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Are we there yet?

By: Phillip Bantz//April 20, 2016

Are we there yet?

By: Phillip Bantz//April 20, 2016

Faced with discrepancies between her requests for mileage reimbursement and MapQuest mileage calculations for the same trips, a South Carolina social worker did what many of us have done: She blamed the technology.

Adeline Yon initially refused to explain to her bosses why or how she’d consistently requested to be reimbursed for driving miles that were in excess of the MapQuest numbers.

This led to her being fired – a development that she seemed to take pretty well at the time.

After learning that she’d lost her job, “Yon proceeded to depart the meeting by standing up, holding her hands over her head, saying ‘Thank the Lord, I am free,’ and hugging” her bosses, according to an order from U.S. District Court Judge J. Michelle Childs of Orangeburg.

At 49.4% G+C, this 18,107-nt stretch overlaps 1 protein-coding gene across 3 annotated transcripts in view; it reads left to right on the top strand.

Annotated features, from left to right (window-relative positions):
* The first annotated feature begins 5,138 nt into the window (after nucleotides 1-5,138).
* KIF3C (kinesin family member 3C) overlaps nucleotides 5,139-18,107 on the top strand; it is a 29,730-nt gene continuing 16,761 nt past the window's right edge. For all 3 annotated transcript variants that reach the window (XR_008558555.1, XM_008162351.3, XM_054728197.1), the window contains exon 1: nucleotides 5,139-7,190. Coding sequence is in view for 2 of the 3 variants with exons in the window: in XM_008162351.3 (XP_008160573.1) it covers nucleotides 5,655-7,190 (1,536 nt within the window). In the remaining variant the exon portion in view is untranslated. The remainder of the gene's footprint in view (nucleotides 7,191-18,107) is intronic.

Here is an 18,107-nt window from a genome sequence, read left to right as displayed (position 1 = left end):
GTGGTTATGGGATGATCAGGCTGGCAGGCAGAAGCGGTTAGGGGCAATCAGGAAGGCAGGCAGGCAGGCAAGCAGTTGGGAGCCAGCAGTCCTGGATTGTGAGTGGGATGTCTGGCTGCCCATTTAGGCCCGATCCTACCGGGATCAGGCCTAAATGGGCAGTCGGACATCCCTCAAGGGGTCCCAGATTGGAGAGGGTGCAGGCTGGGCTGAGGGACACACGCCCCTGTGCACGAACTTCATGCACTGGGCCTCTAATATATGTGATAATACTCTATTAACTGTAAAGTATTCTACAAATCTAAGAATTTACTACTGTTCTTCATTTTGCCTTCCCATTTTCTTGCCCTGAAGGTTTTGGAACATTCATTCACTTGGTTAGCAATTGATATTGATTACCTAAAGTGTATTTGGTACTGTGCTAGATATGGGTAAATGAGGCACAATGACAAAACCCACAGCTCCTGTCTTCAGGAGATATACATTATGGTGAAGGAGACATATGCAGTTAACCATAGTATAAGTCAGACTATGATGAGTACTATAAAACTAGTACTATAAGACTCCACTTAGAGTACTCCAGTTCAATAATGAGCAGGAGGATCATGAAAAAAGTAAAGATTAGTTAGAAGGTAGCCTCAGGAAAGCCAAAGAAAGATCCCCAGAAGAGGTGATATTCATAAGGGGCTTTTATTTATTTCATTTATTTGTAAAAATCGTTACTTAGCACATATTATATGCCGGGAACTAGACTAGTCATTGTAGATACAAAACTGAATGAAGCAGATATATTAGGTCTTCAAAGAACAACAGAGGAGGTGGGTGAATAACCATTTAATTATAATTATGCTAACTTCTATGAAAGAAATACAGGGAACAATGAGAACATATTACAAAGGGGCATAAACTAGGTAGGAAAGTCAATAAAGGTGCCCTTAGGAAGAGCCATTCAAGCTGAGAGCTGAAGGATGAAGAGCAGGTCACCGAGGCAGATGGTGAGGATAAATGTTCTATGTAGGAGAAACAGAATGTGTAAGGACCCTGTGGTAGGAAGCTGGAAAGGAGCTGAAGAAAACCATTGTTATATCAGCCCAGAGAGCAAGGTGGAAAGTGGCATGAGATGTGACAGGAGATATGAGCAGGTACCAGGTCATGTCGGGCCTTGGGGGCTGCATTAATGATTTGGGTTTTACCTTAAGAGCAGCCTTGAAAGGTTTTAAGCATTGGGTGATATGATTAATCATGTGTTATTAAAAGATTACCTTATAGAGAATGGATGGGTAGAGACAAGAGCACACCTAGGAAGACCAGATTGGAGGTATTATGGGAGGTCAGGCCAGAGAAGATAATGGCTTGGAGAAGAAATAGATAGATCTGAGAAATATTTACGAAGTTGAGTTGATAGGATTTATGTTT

But Yon turned around and filed a wrongful termination grievance against her former employer, The Regional Medical Center, and noted that MapQuest’s own copyright information stated that MapQuest “should not be used for the purpose of accuracy and further states the reason why the system is inaccurate.”

Anyone who has used web mapping systems or GPS devices knows how infuriatingly inaccurate they can be.

But that didn’t help Yon.

And neither did her assertion that the mileage discrepancy was used as a pretext to fire her because she is black.

Childs, who is African-American as well, found that Yon failed to prove that she was fired because of her race and tossed her complaint.

This is just a guess, but Yon’s case probably wasn’t helped by the fact that the woman who was hired to replace her also is black.

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